Major

Biology

Anticipated Graduation Year

2021

Access Type

Open Access

Abstract

The effect of pharmaceuticals, including hormone-based contraceptives, on gut microbiota is both unclear and understudied. Our goal is to evaluate the bidirectional interactions between these drugs and gut microbiota. Specifically, we hypothesize that hormones influence the structure and function of gut microbial communities. Secondly, we predict that microbial community members can metabolize the contraceptive hormones administered in the most common prescriptions. In this study, we use an in vitro culture system exposing gut microbiota to the most common hormones used in hormonal contraceptives. This in-process project will provide information to the research community on the role of gut microbial communities in women relying on orally delivered hormones for contraceptive or health purposes.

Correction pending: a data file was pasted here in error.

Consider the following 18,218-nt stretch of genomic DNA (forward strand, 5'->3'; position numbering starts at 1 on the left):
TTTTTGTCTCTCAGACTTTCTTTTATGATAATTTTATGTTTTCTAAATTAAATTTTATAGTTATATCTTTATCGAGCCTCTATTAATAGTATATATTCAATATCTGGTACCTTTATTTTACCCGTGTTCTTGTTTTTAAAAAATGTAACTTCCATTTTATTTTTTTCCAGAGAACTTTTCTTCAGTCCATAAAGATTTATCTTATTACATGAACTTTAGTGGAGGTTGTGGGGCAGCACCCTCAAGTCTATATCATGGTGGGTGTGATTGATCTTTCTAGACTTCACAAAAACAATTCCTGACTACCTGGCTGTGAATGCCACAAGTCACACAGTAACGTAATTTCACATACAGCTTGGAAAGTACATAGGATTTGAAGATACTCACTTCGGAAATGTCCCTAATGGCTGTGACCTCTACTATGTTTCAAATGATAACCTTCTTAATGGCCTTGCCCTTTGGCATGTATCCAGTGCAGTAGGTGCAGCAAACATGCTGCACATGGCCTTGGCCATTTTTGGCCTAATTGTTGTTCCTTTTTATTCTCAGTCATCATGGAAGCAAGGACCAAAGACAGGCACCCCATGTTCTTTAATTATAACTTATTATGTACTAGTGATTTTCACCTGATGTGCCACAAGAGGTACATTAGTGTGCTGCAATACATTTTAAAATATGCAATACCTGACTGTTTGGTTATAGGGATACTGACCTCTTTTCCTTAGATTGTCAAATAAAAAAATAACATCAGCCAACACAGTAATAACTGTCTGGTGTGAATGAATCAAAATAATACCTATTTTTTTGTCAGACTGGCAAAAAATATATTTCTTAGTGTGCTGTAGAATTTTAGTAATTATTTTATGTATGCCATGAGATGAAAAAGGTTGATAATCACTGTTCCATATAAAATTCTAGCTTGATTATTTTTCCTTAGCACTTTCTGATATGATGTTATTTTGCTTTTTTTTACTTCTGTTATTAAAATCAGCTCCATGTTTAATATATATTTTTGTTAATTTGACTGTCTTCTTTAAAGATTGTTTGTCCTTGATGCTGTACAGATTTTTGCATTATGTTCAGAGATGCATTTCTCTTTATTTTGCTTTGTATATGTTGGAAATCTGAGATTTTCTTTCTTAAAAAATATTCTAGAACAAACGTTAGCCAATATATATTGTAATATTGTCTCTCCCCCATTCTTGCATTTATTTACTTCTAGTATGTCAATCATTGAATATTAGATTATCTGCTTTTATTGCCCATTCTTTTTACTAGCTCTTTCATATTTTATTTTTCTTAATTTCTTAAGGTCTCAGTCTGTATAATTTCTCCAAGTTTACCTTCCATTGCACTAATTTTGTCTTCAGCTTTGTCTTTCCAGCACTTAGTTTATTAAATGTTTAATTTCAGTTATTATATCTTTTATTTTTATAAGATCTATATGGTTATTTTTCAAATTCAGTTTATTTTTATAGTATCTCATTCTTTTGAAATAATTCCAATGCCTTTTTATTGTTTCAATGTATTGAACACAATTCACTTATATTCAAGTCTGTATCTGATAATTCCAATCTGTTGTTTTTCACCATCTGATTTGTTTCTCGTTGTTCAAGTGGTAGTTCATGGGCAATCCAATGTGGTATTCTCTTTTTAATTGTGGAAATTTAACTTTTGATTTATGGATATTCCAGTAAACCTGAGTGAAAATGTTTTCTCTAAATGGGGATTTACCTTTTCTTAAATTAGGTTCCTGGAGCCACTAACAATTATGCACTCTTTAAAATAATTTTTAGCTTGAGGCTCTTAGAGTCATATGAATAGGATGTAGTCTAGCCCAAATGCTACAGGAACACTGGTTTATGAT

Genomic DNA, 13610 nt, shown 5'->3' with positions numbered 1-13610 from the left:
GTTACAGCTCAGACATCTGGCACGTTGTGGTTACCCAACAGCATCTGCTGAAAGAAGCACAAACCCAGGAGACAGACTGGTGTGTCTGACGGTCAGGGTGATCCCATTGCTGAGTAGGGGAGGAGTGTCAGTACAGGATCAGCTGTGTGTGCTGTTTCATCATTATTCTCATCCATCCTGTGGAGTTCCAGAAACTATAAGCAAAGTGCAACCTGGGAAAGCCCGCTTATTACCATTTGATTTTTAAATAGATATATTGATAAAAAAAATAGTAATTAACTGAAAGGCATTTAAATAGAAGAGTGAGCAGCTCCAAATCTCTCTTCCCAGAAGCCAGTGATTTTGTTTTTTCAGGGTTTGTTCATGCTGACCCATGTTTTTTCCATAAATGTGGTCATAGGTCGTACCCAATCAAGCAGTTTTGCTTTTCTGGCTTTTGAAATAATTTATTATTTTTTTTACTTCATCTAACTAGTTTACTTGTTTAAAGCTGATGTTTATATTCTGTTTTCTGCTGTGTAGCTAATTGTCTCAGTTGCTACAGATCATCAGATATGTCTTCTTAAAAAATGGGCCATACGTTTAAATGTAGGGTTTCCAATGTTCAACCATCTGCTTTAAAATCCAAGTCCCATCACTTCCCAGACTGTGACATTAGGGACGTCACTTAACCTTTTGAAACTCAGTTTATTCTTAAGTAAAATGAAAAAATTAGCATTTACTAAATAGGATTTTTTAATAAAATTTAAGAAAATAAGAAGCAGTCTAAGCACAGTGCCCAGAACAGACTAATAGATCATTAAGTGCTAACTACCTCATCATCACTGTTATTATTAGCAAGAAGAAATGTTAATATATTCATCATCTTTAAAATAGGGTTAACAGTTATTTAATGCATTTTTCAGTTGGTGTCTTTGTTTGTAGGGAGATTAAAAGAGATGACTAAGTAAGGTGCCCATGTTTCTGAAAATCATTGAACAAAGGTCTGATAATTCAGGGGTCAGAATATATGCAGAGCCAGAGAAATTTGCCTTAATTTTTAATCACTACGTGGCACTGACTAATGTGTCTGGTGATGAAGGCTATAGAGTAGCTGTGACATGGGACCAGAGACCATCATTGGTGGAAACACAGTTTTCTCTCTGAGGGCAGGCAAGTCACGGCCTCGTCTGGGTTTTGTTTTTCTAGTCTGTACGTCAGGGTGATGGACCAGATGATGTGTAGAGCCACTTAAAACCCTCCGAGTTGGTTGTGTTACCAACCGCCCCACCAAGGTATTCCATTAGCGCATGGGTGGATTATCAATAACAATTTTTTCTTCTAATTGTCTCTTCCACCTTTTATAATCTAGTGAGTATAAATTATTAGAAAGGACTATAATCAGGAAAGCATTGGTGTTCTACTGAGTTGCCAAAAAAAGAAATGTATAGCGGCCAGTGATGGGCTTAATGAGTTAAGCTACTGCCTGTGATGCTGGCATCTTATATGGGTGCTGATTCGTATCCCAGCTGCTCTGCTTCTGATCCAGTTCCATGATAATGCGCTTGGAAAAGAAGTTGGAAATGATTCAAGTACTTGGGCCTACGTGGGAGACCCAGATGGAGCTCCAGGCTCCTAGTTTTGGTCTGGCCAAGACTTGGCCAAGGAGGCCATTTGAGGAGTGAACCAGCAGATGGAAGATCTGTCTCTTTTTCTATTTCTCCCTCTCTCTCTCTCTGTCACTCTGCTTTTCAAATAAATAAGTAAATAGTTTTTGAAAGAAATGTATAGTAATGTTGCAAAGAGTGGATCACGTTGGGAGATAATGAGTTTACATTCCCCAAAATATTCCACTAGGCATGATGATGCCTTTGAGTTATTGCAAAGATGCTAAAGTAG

Faculty Mentors & Instructors

Annemiek Doedens, Dr. Michael B. Burns

Creative Commons License

Creative Commons License
This work is licensed under a Creative Commons Attribution-Noncommercial-No Derivative Works 3.0 License.

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Uncovering interactions between oral hormone contraceptives and human gut microbiota

The effect of pharmaceuticals, including hormone-based contraceptives, on gut microbiota is both unclear and understudied. Our goal is to evaluate the bidirectional interactions between these drugs and gut microbiota. Specifically, we hypothesize that hormones influence the structure and function of gut microbial communities. Secondly, we predict that microbial community members can metabolize the contraceptive hormones administered in the most common prescriptions. In this study, we use an in vitro culture system exposing gut microbiota to the most common hormones used in hormonal contraceptives. This in-process project will provide information to the research community on the role of gut microbial communities in women relying on orally delivered hormones for contraceptive or health purposes.